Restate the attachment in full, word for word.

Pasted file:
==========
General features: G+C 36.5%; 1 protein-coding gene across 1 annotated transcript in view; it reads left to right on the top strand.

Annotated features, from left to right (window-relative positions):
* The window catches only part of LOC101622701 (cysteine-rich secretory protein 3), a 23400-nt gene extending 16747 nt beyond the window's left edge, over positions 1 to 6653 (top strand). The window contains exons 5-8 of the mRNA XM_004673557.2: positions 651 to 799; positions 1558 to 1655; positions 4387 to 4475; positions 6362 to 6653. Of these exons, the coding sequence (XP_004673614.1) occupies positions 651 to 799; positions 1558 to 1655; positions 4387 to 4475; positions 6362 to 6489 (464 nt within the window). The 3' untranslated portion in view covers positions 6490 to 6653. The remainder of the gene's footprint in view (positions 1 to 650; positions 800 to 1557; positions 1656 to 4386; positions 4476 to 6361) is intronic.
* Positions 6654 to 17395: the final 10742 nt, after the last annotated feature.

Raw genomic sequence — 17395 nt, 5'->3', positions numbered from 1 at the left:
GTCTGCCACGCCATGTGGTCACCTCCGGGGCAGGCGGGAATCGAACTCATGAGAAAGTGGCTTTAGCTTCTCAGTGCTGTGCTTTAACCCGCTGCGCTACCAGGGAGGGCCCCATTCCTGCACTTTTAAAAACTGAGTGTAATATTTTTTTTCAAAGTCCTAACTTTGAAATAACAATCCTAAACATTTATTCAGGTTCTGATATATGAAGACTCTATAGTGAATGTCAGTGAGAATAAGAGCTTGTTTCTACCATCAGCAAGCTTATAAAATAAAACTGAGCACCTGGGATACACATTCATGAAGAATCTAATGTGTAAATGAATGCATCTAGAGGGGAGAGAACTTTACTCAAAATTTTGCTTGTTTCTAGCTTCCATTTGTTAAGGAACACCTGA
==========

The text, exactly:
General features: G+C 36.5%; 1 protein-coding gene across 1 annotated transcript in view; it reads left to right on the top strand.

Annotated features, from left to right (window-relative positions):
* The window catches only part of LOC101622701 (cysteine-rich secretory protein 3), a 23400-nt gene extending 16747 nt beyond the window's left edge, over positions 1 to 6653 (top strand). The window contains exons 5-8 of the mRNA XM_004673557.2: positions 651 to 799; positions 1558 to 1655; positions 4387 to 4475; positions 6362 to 6653. Of these exons, the coding sequence (XP_004673614.1) occupies positions 651 to 799; positions 1558 to 1655; positions 4387 to 4475; positions 6362 to 6489 (464 nt within the window). The 3' untranslated portion in view covers positions 6490 to 6653. The remainder of the gene's footprint in view (positions 1 to 650; positions 800 to 1557; positions 1656 to 4386; positions 4476 to 6361) is intronic.
* Positions 6654 to 17395: the final 10742 nt, after the last annotated feature.

Raw genomic sequence — 17395 nt, 5'->3', positions numbered from 1 at the left:
GTCTGCCACGCCATGTGGTCACCTCCGGGGCAGGCGGGAATCGAACTCATGAGAAAGTGGCTTTAGCTTCTCAGTGCTGTGCTTTAACCCGCTGCGCTACCAGGGAGGGCCCCATTCCTGCACTTTTAAAAACTGAGTGTAATATTTTTTTTCAAAGTCCTAACTTTGAAATAACAATCCTAAACATTTATTCAGGTTCTGATATATGAAGACTCTATAGTGAATGTCAGTGAGAATAAGAGCTTGTTTCTACCATCAGCAAGCTTATAAAATAAAACTGAGCACCTGGGATACACATTCATGAAGAATCTAATGTGTAAATGAATGCATCTAGAGGGGAGAGAACTTTACTCAAAATTTTGCTTGTTTCTAGCTTCCATTTGTTAAGGAACACCTGA